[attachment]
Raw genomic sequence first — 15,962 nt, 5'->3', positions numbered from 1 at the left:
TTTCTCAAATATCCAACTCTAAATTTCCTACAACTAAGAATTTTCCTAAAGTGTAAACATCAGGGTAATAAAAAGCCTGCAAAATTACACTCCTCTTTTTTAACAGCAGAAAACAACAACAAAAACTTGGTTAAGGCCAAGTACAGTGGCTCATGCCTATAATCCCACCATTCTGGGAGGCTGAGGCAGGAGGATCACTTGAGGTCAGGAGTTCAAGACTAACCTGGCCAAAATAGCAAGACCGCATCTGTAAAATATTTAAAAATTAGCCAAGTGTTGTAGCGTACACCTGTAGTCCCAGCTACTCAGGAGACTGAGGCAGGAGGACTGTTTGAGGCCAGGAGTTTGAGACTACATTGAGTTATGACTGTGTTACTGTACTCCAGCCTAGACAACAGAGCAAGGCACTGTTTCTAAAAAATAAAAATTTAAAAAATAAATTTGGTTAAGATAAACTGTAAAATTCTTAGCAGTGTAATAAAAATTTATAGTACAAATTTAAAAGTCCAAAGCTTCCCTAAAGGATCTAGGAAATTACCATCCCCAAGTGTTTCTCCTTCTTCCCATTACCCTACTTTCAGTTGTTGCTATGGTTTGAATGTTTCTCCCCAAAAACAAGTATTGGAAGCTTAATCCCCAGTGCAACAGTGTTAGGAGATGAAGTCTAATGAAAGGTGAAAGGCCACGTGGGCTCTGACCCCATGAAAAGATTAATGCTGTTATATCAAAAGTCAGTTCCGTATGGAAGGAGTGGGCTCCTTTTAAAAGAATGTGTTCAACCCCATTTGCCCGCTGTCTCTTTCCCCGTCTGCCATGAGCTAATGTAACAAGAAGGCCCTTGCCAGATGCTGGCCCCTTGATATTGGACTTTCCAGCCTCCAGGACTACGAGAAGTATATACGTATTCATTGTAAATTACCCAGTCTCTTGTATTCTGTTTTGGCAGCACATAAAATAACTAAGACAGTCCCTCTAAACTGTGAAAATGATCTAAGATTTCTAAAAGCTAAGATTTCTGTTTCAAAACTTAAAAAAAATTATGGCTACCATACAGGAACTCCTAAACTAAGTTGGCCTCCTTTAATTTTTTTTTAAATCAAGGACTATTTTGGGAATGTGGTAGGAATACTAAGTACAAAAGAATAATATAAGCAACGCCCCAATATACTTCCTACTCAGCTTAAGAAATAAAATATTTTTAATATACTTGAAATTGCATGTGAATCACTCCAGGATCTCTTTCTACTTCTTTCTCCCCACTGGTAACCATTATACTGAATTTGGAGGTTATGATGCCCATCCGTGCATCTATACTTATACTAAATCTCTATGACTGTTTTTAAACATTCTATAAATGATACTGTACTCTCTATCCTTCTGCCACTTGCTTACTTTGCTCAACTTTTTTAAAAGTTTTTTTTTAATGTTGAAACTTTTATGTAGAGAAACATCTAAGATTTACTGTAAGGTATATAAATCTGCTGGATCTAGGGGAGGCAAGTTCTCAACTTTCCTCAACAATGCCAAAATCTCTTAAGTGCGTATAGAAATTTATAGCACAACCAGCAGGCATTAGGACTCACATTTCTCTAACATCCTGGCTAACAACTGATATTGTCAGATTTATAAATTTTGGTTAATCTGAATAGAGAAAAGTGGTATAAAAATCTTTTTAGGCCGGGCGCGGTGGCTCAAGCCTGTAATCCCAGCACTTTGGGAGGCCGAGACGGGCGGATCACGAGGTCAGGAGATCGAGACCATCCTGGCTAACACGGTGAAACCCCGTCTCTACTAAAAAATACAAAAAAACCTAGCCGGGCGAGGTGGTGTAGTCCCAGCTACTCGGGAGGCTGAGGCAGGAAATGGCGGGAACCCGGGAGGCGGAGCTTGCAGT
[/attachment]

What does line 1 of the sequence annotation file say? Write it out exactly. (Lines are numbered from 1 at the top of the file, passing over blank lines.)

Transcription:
Raw genomic sequence first — 15,962 nt, 5'->3', positions numbered from 1 at the left: